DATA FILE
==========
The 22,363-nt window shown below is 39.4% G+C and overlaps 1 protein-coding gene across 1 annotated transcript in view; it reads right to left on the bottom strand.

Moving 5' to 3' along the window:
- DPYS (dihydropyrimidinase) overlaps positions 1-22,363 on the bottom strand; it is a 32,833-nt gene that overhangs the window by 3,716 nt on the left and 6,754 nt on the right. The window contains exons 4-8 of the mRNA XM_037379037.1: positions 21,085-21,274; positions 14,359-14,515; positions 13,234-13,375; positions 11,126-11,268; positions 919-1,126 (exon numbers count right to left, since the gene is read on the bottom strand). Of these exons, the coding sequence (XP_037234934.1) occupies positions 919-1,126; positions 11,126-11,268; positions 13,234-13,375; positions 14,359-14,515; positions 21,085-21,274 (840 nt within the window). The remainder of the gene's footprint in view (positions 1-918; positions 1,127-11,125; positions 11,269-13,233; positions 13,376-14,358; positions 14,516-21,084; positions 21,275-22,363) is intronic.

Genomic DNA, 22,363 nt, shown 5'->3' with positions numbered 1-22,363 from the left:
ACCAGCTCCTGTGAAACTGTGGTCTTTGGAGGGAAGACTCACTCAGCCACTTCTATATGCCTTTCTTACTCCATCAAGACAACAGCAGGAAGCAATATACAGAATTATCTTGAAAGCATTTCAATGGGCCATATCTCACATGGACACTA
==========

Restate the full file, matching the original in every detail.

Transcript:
The 22,363-nt window shown below is 39.4% G+C and overlaps 1 protein-coding gene across 1 annotated transcript in view; it reads right to left on the bottom strand.

Moving 5' to 3' along the window:
- DPYS (dihydropyrimidinase) overlaps positions 1-22,363 on the bottom strand; it is a 32,833-nt gene that overhangs the window by 3,716 nt on the left and 6,754 nt on the right. The window contains exons 4-8 of the mRNA XM_037379037.1: positions 21,085-21,274; positions 14,359-14,515; positions 13,234-13,375; positions 11,126-11,268; positions 919-1,126 (exon numbers count right to left, since the gene is read on the bottom strand). Of these exons, the coding sequence (XP_037234934.1) occupies positions 919-1,126; positions 11,126-11,268; positions 13,234-13,375; positions 14,359-14,515; positions 21,085-21,274 (840 nt within the window). The remainder of the gene's footprint in view (positions 1-918; positions 1,127-11,125; positions 11,269-13,233; positions 13,376-14,358; positions 14,516-21,084; positions 21,275-22,363) is intronic.

Genomic DNA, 22,363 nt, shown 5'->3' with positions numbered 1-22,363 from the left:
ACCAGCTCCTGTGAAACTGTGGTCTTTGGAGGGAAGACTCACTCAGCCACTTCTATATGCCTTTCTTACTCCATCAAGACAACAGCAGGAAGCAATATACAGAATTATCTTGAAAGCATTTCAATGGGCCATATCTCACATGGACACTA